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Open to Serendipity

Everglade's picture

On our walk from Suburban station to the Free Library, most classmates were busy taking pictures of skyscrapers and monumental buildings. I, however, didn’t even press my shutter, which seemed strange since I always say I love photography. The reason was my “photography philosophy”: I see with my eyes, not with my camera, and I won’t start taking photos until the beauty no longer dumbfounds me. And I was dumbfounded then, by so many homeless people in the brightest and most fancy part of the city. In China, I had only seen them in poor suburban and subways, because city inspectors would banish them from visible area, but here they have the freedom to sleep in the perfect Logan Square or under the statue of a war hero, skateboard in Love Square, and look so vibrant under the warm Saturday sun. Just a few steps away, in the small streets straying from the broad and gorgeous Benjamin Franklin Pkwy, their scrawls are everywhere, and when they are merely standing there talking I can sense their movement like dancing. This is what Sharon Zukin says, “a kind of low-down but truer sense of where the self can develop”.

After wandering for a while, I went in the Free Library – also the territory of the homeless. I sat among them and started to enjoy the Quiet Volume.

“Put your hand on the paper, palm down, and press it into the book. Press harder. Push until your hand starts to shake a little bit.” I looked up awkwardly hoping no one noticed me. And no one did. They concentrated in reading.

“Page 196, fourth line, snow. Page 82, in the middle, hole. Page… Snow. Hole. Snow.” I literally started to shiver and my skin turned bluish pale. I looked around searching for some vitality to bring me back to this world, and they were talking and smiling. They seemed warm, too, in their hoodies and caps.

It seemed that I was so interested in the homeless people and considered them artistic hermits in the city. But then I came face to face to one. It was a total shock, when I was sitting on the terrace looking for my water kettle in my bag and a straggly old man just walked towards me and started murmuring. Startled, I said I don’t understand English and left. Well I wasn’t lying, because I didn’t understand a single word he said. But as I walked away I heard a sentence that I could catch, “I just wanna give you a compliment!” This should be a great example of the “serendipity” that I’ve long craved, but what did I do? I ran away in panic, maybe because the stereotypical fear of the homeless people. I felt regretful afterward – I should’ve chatted with him and explored lots of things that’d surprise me.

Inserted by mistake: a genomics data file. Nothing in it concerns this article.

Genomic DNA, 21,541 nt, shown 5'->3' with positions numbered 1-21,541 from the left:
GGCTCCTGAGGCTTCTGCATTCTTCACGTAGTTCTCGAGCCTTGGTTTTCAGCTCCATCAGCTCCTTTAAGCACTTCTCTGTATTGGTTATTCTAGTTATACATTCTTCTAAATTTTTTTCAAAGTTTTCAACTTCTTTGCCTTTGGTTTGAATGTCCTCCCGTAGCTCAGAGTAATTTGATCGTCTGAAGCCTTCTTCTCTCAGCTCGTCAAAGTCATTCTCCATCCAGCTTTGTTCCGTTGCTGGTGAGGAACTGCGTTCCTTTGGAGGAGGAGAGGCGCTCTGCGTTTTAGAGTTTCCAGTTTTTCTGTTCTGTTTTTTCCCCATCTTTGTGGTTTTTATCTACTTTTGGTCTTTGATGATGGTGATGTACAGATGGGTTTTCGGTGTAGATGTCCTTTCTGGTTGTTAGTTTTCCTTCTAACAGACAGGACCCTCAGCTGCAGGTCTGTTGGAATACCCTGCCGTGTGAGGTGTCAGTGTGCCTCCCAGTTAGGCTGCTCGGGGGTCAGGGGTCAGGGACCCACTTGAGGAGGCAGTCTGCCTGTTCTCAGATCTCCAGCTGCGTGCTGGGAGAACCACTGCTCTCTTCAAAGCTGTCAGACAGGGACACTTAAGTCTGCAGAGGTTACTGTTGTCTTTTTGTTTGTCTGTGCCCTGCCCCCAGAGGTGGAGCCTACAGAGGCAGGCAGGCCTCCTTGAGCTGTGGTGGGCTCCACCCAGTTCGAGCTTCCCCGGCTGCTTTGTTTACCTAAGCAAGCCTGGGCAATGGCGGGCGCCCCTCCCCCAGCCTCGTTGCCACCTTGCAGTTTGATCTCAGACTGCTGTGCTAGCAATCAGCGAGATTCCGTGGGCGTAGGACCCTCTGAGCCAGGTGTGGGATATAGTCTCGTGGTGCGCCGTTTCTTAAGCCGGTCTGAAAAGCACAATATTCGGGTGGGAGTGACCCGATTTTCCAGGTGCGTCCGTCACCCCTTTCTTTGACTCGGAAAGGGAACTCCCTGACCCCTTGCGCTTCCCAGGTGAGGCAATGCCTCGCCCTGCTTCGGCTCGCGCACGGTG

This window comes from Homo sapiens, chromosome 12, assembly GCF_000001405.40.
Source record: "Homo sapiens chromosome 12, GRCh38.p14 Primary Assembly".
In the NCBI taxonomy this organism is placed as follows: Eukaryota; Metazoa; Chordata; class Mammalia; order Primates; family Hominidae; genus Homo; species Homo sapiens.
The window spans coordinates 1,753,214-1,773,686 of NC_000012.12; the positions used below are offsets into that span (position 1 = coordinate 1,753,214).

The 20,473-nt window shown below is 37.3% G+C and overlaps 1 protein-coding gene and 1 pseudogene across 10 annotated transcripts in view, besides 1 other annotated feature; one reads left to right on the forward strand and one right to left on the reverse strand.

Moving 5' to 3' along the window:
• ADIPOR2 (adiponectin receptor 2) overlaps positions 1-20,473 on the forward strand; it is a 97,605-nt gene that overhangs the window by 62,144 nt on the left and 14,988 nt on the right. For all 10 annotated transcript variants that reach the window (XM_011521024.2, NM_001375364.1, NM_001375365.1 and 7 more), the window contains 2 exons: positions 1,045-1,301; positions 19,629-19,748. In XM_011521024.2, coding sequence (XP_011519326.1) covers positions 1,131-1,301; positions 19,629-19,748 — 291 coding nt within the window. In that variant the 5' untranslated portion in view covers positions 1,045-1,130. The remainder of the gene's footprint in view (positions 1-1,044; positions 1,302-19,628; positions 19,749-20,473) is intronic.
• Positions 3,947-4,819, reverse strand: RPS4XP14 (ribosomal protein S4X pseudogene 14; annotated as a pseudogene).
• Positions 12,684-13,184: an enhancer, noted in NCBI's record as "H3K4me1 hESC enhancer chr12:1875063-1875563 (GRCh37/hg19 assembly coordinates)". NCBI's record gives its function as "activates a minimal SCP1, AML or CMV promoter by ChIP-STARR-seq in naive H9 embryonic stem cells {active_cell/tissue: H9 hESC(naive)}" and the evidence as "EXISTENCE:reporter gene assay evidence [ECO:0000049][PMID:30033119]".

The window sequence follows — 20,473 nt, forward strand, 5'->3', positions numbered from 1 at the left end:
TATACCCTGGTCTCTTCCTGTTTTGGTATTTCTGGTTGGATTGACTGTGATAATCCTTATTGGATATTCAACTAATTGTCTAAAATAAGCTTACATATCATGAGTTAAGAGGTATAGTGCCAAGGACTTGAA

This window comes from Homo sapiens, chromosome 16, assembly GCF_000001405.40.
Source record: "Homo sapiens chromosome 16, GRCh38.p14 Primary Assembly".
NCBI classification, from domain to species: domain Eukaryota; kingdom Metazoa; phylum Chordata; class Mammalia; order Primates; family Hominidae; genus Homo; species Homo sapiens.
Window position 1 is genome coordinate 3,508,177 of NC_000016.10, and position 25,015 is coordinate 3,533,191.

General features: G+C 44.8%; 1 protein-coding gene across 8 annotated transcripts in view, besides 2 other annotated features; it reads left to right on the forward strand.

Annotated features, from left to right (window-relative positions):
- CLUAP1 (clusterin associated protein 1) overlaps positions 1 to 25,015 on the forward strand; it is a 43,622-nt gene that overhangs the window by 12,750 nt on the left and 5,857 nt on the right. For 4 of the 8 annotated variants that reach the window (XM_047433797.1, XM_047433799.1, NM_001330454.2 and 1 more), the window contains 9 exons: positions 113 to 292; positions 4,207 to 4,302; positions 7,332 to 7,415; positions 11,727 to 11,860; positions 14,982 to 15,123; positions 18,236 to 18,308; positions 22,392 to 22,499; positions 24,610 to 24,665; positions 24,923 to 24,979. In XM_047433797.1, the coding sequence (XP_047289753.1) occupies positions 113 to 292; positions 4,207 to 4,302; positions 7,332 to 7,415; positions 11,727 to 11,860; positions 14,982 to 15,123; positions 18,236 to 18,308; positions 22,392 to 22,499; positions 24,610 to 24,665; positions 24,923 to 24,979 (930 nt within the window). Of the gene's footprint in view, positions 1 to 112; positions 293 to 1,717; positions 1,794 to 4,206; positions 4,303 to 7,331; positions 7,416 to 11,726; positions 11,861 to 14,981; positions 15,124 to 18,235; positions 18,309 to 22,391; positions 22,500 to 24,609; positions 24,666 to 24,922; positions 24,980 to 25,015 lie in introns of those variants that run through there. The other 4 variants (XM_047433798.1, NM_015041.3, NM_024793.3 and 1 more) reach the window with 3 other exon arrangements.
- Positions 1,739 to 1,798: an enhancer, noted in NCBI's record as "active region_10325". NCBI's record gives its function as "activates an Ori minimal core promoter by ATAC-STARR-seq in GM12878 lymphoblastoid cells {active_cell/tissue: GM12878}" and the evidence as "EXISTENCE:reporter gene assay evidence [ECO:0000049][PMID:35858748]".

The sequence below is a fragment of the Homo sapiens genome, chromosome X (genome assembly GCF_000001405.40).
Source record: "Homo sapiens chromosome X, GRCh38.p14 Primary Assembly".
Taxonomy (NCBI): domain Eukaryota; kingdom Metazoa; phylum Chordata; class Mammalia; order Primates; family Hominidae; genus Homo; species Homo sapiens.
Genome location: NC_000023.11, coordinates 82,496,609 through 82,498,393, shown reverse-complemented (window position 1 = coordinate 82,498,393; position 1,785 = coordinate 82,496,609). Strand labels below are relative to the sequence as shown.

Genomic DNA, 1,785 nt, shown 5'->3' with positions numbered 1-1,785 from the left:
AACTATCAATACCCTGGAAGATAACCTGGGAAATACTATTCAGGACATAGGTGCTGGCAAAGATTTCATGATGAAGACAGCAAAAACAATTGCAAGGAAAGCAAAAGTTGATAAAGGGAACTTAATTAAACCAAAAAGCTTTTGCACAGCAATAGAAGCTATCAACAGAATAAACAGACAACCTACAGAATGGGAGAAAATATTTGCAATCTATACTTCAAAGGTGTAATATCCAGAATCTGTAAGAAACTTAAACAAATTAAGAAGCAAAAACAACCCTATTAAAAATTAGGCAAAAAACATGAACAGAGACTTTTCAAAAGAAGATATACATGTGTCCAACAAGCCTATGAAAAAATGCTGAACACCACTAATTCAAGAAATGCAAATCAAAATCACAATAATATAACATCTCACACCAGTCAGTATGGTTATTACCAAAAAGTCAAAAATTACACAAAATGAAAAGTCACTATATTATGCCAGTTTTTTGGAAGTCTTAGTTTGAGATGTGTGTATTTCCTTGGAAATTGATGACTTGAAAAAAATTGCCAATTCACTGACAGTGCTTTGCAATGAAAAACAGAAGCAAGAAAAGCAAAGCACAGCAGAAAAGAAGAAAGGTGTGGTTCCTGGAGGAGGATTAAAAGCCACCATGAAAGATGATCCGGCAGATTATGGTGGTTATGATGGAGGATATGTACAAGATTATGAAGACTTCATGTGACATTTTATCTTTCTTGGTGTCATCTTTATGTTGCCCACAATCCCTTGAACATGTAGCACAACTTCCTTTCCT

And then I had a moment of introspection. When I was reading Bloomberg’s essay, I felt delighted and agreeing. “It is ironic that old-fashioned newspapers served some of their most important social functions only because of technological limitations, which prevented them from giving their customers only what they want. … It is crucial, for individuals and societies alike, that they continue to provide readers with the experience of serendipity.” But when I pondered on my habit, I found that I actually enjoy personalized news that pleases my own taste, and wouldn’t even browse through information that I’m not interested in. I think I’m not interested, because I’ve never given myself a chance, and maybe I will fall in love with it after I take time to understand it.

So I’m not as open-minded as I thought. I should, and I will, open up more to different people and ideas, to surprise and excitement, to serendipity.